The crypto market is not one for the faint-hearted. And in true fashion, Bitcoin and other cryptocurrencies suddenly plunged over 10-15% earlier today before quickly recovering.
But the recovery didn’t necessarily bear well for some traders: Close to $1 billion worth of Bitcoin and Ethereum longs were liquidated in the move.
A $1,500 drop
On Sunday morning at 4:30 UTC, Bitcoin saw a move down from $11,429 to $10,550 at 4:33 UTC. Prices were quick to partially recover, as the next 30 mins saw buyers push prices to $11, 236.
At press time, Bitcoin trades at $11,280, with short-term charts pointing to further downside. However, the four-hour and daily charts continue to indicate strength, with the pioneer digital asset remaining above its 34-day and 50-day exponential moving averages (EMAs).
The move took out over $800 million to $1 billion in longs. The Block director of research Larry Cermak tweeted:
If we look at liquidations across all futures markets across all assets, $1.1 billion worth of futures positions of more than 70,000 traders were liquidated. Nearly $400 million was liquidated on each OKEx and Huobi; followed by BitMEX ($164M) and Binance ($86M). pic.twitter.com/KCWYFj0QV7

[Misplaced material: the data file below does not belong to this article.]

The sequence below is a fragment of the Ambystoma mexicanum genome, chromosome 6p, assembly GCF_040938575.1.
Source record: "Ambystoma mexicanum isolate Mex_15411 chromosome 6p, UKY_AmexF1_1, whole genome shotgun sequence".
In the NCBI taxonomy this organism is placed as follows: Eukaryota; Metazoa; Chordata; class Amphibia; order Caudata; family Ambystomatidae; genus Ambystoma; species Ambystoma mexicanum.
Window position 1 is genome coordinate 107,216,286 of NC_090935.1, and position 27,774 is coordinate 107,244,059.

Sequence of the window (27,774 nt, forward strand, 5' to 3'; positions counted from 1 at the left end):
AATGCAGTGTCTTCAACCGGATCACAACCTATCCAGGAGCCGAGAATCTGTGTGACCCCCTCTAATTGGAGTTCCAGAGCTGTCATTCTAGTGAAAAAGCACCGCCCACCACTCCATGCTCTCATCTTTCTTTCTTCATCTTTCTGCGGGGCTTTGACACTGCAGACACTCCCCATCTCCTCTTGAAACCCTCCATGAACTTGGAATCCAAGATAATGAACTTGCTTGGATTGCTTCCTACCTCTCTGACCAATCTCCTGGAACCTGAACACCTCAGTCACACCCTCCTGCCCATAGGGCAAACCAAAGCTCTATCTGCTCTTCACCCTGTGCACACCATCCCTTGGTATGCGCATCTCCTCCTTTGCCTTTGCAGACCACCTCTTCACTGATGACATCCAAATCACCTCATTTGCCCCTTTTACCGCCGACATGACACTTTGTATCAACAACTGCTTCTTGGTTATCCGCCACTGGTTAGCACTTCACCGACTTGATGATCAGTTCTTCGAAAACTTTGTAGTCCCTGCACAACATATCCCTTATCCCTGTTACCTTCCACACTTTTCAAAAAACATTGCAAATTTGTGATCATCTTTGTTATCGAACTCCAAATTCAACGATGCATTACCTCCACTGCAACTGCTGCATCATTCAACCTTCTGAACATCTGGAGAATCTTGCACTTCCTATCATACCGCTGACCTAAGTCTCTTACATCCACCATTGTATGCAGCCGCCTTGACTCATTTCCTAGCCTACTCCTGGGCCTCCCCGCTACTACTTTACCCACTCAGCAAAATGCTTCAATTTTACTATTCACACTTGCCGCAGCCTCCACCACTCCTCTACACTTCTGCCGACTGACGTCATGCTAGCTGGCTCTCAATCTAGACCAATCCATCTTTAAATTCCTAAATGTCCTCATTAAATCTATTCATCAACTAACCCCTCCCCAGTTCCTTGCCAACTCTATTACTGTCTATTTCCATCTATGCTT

He noted that the largest single liquidation order (worth about $10M) happened on BitMEX’s Bitcoin perpetual swap, adding:
“Most of the liquidations, about $647 million, came from Bitcoin’s futures, followed by Ethereum with $165 million of liquidations.”
The volatile move was the most in recent weeks. Bitcoin largely traded between $9,200 – $9,500 for most of June and July, but developments around Ethereum and the DeFi market has resulted in positive inflow towards the broader cryptocurrency market.
A similar move was last seen in mid-March on “Black Thursday,” when Bitcoin fell over 45% in two trading sessions for no fundamental reason. Prices slowly recovered at the time and even surged in the run-up to Bitcoin’s halving event on May 12, but ranged in a narrow price band since.
Meanwhile, data shows American citizens have poured in over $67 billion into Bitcoin and other large-cap cryptocurrencies since the start of 2020; indicating massive retail interest and new money entering the market.